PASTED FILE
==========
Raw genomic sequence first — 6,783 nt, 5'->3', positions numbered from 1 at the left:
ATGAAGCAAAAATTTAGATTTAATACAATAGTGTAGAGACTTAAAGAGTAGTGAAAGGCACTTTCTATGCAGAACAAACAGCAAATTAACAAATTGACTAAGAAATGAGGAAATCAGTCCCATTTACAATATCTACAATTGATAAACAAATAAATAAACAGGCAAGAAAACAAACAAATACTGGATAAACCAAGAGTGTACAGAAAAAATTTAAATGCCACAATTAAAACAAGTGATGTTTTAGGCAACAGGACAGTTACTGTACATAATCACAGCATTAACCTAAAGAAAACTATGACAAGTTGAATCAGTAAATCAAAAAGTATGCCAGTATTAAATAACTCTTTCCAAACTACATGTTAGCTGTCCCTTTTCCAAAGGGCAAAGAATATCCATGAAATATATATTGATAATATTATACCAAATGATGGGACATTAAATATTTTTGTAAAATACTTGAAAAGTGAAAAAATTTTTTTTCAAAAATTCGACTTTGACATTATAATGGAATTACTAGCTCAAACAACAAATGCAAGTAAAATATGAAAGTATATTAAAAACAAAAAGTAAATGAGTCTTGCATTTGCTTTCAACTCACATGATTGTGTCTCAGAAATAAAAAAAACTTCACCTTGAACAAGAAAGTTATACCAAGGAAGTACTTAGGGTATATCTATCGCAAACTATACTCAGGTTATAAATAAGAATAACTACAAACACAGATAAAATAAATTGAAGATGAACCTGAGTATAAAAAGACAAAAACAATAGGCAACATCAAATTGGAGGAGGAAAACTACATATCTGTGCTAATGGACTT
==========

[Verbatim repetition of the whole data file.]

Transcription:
Raw genomic sequence first — 6,783 nt, 5'->3', positions numbered from 1 at the left:
ATGAAGCAAAAATTTAGATTTAATACAATAGTGTAGAGACTTAAAGAGTAGTGAAAGGCACTTTCTATGCAGAACAAACAGCAAATTAACAAATTGACTAAGAAATGAGGAAATCAGTCCCATTTACAATATCTACAATTGATAAACAAATAAATAAACAGGCAAGAAAACAAACAAATACTGGATAAACCAAGAGTGTACAGAAAAAATTTAAATGCCACAATTAAAACAAGTGATGTTTTAGGCAACAGGACAGTTACTGTACATAATCACAGCATTAACCTAAAGAAAACTATGACAAGTTGAATCAGTAAATCAAAAAGTATGCCAGTATTAAATAACTCTTTCCAAACTACATGTTAGCTGTCCCTTTTCCAAAGGGCAAAGAATATCCATGAAATATATATTGATAATATTATACCAAATGATGGGACATTAAATATTTTTGTAAAATACTTGAAAAGTGAAAAAATTTTTTTTCAAAAATTCGACTTTGACATTATAATGGAATTACTAGCTCAAACAACAAATGCAAGTAAAATATGAAAGTATATTAAAAACAAAAAGTAAATGAGTCTTGCATTTGCTTTCAACTCACATGATTGTGTCTCAGAAATAAAAAAAACTTCACCTTGAACAAGAAAGTTATACCAAGGAAGTACTTAGGGTATATCTATCGCAAACTATACTCAGGTTATAAATAAGAATAACTACAAACACAGATAAAATAAATTGAAGATGAACCTGAGTATAAAAAGACAAAAACAATAGGCAACATCAAATTGGAGGAGGAAAACTACATATCTGTGCTAATGGACTT